NEW YORK—Barnard College began in 1889 with a class of 14 young women taking classes at a rented brownstone on Madison Ave.
Today, the college boasts 35,000 alumnae around the world, many of them leaders in their fields.
A few of the many distinguished graduates include the Pulitzer-Prize-winning author Jhumpa Lahiri, choreographer Twyla Tharp, and president of the American Museum of Natural History, Ellen Futter.
On Sunday, the college announced the renaming of the corner of 116th St. and Broadway—where its campus now resides—as “Barnard Way,” in celebration of the 125th anniversary since the school’s founding.
At the opening ceremony, the city’s transportation commissioner, Polly Trottenberg, who is an alumna of the school’s class of 1986, read out a proclamation by the mayor, commemorating the day as “Barnard Day.”
In his proclamation, Mayor Bill de Blasio notes that two other Barnard alumnae are part of his administration: Emma Wolfe, who is director of intergovernmental affairs and one of his top advisers, and Stacey Cumberbatch, commissioner of citywide administrative services.
“Barnard has always encouraged its students to take risks, explore their curiosity, and develop their creativity, and its graduates have wholeheartedly embraced this mission, challenging stereotypes and disproving preconceived notions about gender through their incredible success,” the mayor wrote.
Manhattan borough president Gale Brewer was also in attendance, and took credit for starting off Wolfe’s career, when Wolfe was a student in a seminar class that Brewer taught at Columbia University.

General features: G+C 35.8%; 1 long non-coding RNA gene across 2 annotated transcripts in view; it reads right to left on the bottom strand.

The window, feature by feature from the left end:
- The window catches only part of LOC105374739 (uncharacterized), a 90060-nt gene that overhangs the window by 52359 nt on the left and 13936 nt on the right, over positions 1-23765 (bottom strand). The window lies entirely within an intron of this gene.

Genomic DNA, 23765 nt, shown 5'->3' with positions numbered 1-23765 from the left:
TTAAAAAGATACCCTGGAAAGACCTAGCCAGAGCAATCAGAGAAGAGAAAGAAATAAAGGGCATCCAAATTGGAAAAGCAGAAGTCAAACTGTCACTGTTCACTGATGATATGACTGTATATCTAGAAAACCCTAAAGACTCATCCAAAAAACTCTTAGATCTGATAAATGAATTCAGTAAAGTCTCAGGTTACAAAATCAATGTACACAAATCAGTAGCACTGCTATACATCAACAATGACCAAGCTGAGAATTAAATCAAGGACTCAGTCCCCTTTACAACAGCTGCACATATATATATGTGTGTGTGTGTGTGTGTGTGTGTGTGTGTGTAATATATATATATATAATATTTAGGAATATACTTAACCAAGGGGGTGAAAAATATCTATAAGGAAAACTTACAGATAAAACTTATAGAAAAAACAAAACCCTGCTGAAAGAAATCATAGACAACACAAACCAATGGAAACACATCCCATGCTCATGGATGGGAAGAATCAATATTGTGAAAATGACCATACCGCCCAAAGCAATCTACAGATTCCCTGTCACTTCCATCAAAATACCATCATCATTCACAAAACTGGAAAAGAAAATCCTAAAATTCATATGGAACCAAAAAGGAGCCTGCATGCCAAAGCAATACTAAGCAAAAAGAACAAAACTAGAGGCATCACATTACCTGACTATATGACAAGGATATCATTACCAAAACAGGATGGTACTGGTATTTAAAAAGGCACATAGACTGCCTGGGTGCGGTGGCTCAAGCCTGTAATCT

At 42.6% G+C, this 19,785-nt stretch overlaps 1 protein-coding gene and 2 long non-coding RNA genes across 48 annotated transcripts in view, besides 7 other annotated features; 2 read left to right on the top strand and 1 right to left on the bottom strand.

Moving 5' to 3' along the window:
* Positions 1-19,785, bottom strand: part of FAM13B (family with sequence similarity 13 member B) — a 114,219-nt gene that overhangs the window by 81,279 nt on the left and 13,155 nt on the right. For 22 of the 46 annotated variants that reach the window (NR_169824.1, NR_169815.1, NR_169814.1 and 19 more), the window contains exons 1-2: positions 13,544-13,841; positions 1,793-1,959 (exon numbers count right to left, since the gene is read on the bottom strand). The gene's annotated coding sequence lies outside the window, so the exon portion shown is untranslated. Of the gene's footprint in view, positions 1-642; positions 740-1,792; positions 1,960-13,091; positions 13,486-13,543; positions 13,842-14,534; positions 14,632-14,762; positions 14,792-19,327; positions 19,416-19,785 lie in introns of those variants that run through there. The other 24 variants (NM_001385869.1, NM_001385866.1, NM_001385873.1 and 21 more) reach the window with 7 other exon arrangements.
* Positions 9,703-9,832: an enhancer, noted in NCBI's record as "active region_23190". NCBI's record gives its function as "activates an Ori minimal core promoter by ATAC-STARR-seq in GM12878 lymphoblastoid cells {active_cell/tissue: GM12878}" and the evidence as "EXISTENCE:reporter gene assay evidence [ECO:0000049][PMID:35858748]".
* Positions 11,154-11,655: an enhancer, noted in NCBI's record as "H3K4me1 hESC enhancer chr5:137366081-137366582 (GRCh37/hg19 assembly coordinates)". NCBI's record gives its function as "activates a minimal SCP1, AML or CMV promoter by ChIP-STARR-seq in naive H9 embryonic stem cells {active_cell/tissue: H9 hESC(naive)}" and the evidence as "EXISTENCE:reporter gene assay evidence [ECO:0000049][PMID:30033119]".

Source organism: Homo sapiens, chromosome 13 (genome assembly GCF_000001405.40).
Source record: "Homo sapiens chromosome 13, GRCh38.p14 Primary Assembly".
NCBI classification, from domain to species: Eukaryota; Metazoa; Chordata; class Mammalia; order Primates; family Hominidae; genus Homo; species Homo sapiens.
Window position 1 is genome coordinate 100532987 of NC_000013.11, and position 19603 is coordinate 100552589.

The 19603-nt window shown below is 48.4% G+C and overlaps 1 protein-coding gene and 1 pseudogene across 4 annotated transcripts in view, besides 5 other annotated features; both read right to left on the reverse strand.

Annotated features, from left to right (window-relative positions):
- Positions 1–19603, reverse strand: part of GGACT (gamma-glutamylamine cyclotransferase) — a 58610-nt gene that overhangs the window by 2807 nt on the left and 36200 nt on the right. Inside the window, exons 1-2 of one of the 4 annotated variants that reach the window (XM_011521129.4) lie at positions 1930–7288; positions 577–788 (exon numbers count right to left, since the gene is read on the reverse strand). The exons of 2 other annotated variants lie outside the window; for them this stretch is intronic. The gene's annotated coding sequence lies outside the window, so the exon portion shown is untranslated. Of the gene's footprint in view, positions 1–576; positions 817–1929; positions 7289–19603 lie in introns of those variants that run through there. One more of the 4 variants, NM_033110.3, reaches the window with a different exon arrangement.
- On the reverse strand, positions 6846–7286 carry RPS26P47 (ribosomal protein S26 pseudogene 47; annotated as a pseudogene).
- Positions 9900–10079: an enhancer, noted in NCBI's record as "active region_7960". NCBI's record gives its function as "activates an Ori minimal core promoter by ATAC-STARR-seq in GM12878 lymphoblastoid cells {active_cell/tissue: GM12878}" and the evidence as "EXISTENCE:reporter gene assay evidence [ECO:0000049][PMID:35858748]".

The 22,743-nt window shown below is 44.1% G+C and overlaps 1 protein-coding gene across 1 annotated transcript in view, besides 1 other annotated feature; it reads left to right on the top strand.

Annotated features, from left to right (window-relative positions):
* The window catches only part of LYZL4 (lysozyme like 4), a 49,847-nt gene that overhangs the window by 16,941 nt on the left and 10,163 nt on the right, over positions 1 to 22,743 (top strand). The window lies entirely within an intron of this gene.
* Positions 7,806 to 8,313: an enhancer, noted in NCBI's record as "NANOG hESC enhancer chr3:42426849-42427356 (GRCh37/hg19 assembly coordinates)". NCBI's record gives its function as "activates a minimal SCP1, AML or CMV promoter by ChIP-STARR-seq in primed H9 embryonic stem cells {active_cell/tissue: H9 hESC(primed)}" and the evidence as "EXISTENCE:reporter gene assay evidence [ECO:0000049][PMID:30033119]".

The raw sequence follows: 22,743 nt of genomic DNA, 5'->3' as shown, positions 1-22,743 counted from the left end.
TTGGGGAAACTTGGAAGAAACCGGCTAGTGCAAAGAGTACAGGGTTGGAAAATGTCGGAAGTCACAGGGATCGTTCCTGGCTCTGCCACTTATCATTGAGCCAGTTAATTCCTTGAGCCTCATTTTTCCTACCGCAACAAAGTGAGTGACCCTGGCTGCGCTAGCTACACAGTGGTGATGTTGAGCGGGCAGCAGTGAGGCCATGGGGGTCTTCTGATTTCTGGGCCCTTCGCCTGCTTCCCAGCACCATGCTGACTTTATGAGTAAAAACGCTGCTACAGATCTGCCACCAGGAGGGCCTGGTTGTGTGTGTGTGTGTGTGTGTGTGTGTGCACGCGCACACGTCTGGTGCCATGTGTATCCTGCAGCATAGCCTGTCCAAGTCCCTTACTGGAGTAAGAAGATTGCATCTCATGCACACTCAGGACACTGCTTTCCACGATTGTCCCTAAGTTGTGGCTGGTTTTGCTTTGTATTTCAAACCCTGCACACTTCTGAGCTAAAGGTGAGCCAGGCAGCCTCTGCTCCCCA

Brewer noted the importance of a college that prepares young women to become leaders. “Many institutions are headed by men, but Barnard prepares young women to join those institutions and make change from within,” she said.
Barnard College was named after Frederick A.P. Barnard, the 10th president of Columbia University who had advocated for the school to admit women at a time when women were still not allowed to vote.
Although he was ultimately unsuccessful, a writer and advocate Annie Nathan Meyer later convinced Columbia’s trustees to create an affiliated college at Columbia that would provide higher education to women.
In 1897, Barnard College moved to its present location in Morningside Heights, across the street from Columbia.
Today, the liberal arts college remains independent with its own president, board of trustees, and faculty, but students can take classes at Columbia and graduate with a diploma from the University.
Local city council member Mark Levine and congressional representative Jerrold Nadler also delivered remarks, noting the contributions that Barnard students make to the local community through mentoring girls from the neighborhood and volunteering at local organizations.
The school opened its doors to the public on Sunday for a day-long series of events, including music and dance performances, film screenings, free workshops, and discussion panels by faculty members.
Note: The author, Annie Wu, is a 2013 graduate of Barnard College.